“So, basically, I blew it.”
Twenty minutes before, I’d walked into my counselor’s office with a light step and confidence. But after replaying the events of the prior weekend and talking through the words said and choices made, I knew I’d failed. Again.
My good mood escaped like air out of a balloon. How had I let that happen? I’d tried so hard to get it right. But here I was, once again, on the back side of an altercation, discovering I hadn’t handled it as well as I had thought I had. Nothing traumatic or irreparable. Still, I knew I had, in fact, blown it — in spite of my efforts to do otherwise.
Defeat pushed me deeper into the leather of her sofa. At the same time, another feeling niggled its way to the front, coloring my neck and face.
Embarrassment. I felt embarrassed.
“I can’t believe I blew it again,” I said, shaking my head back and forth in disbelief. When would I finally get this right?
But she didn’t agree with my conclusion.
“You didn’t blow it,” she said matter-of-factly. “You’re learning.”
I don’t think I said anything for a full minute after that. Her words stunned even more than my assumed failure.
Excuse me? I wanted to say. Did you not hear my story?
But she’d heard. Now she wanted me to hear — not my words, but hers. The ones in which she exchanged my words for better ones.
I’ve thought of her words countless times since that day, while coaching individuals and consulting with organizations. I’ve shared them with members of my team and offered them as a soft gift to a young woman I mentor. But more than using her words to serve others, I’ve used them to serve myself and my own heart.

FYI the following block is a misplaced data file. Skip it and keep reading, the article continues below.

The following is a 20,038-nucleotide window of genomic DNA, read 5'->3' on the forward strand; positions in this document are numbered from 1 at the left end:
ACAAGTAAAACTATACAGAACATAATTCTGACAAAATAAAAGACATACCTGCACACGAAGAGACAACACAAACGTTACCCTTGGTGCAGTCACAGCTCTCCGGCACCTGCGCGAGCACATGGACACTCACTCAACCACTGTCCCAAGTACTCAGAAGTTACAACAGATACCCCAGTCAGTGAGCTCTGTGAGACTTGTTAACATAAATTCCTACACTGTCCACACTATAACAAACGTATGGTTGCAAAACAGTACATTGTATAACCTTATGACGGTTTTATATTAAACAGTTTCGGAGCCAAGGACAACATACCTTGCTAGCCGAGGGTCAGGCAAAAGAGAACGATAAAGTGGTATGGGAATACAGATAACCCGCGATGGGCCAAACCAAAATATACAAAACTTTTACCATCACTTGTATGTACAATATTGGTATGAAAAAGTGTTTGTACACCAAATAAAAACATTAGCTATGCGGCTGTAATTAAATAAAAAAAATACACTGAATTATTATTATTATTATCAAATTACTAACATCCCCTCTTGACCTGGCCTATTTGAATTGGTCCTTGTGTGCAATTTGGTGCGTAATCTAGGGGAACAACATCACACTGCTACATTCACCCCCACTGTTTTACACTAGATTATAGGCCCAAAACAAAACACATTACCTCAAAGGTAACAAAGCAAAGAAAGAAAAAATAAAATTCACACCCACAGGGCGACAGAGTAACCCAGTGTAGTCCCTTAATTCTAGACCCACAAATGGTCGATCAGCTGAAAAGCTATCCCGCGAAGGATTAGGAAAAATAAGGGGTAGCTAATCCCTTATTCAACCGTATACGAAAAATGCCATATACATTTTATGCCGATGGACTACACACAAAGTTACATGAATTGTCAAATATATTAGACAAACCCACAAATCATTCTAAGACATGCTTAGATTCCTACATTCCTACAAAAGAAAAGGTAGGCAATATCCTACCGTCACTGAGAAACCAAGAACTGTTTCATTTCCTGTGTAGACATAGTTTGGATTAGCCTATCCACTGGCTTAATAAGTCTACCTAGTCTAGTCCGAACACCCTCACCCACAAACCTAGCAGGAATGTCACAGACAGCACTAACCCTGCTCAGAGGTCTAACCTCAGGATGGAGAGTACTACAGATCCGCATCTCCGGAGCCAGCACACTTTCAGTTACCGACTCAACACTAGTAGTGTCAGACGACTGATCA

I’ve long been merciless with my self-flagellation. I remember moments in childhood when I beat myself up for any and every infraction. I thought that was what you were supposed to do when you failed — punish yourself enough and you’re not likely to repeat the same mistake.
But shame and self-loathing aren’t good companions. And, as it turns out, it doesn’t do much to change human behavior. Instead of inspiring change, self-recrimination fuels shame. And shame is a poor teacher.
With her two words, my counselor changed my position after my inevitable mistakes. Rather than positioning myself at the other end of a whip, I prop myself in the chair at the front of the classroom.
Paul said it this way:
Therefore, there is now no condemnation for those who are in Christ Jesus.
Romans 8:1 (NIV)
In Christ, I am not condemned. Instead, through the power of His presence in me, I am slowly being transformed into His likeness, one day and moment at a time. That means I am a student, not a screw-up. And this shift — as small as it appears — changes everything about my human experience. It changes how I see me, how I process my many mistakes and failures. It helps me turn shame into confession, failure into growth. And, like a buy-one-get-one-free deal, it also changes how I perceive other mistake-laden, imperfect humans just like me.
In other words, I’m a student, not a screw-up. And so are you.
We’re all learning, doing our best to be our best, even when some days all we offer is our worst.
In fact, we’re learning together — if, of course, we can lay aside our whips long enough to let compassion and empathy connect us.
What about you, friend? What is your typical self-talk when you realize you made a mistake? Whether you say it out loud or not, there is a narrative you follow. And that narrative will either lead you to a prison or a classroom.
The good news? You get to choose. So choose well.Leave a Comment